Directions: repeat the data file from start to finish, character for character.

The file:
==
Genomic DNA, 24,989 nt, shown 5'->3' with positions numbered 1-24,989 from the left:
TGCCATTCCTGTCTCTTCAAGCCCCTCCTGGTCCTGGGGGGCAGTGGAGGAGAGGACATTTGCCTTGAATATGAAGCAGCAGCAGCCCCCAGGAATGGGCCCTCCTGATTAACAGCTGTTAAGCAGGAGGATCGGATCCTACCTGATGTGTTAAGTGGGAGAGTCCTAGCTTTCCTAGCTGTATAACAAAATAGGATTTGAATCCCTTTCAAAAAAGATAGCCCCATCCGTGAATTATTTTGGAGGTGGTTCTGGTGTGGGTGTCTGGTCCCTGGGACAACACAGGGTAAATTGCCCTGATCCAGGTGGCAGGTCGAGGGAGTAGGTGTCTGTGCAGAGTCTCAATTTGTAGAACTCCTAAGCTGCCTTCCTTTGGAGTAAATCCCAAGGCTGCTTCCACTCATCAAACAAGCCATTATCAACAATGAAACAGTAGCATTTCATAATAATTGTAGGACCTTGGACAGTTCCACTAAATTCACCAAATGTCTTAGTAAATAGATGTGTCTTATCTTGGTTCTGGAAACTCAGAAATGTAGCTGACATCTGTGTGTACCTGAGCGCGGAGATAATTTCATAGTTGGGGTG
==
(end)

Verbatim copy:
Genomic DNA, 24,989 nt, shown 5'->3' with positions numbered 1-24,989 from the left:
TGCCATTCCTGTCTCTTCAAGCCCCTCCTGGTCCTGGGGGGCAGTGGAGGAGAGGACATTTGCCTTGAATATGAAGCAGCAGCAGCCCCCAGGAATGGGCCCTCCTGATTAACAGCTGTTAAGCAGGAGGATCGGATCCTACCTGATGTGTTAAGTGGGAGAGTCCTAGCTTTCCTAGCTGTATAACAAAATAGGATTTGAATCCCTTTCAAAAAAGATAGCCCCATCCGTGAATTATTTTGGAGGTGGTTCTGGTGTGGGTGTCTGGTCCCTGGGACAACACAGGGTAAATTGCCCTGATCCAGGTGGCAGGTCGAGGGAGTAGGTGTCTGTGCAGAGTCTCAATTTGTAGAACTCCTAAGCTGCCTTCCTTTGGAGTAAATCCCAAGGCTGCTTCCACTCATCAAACAAGCCATTATCAACAATGAAACAGTAGCATTTCATAATAATTGTAGGACCTTGGACAGTTCCACTAAATTCACCAAATGTCTTAGTAAATAGATGTGTCTTATCTTGGTTCTGGAAACTCAGAAATGTAGCTGACATCTGTGTGTACCTGAGCGCGGAGATAATTTCATAGTTGGGGTG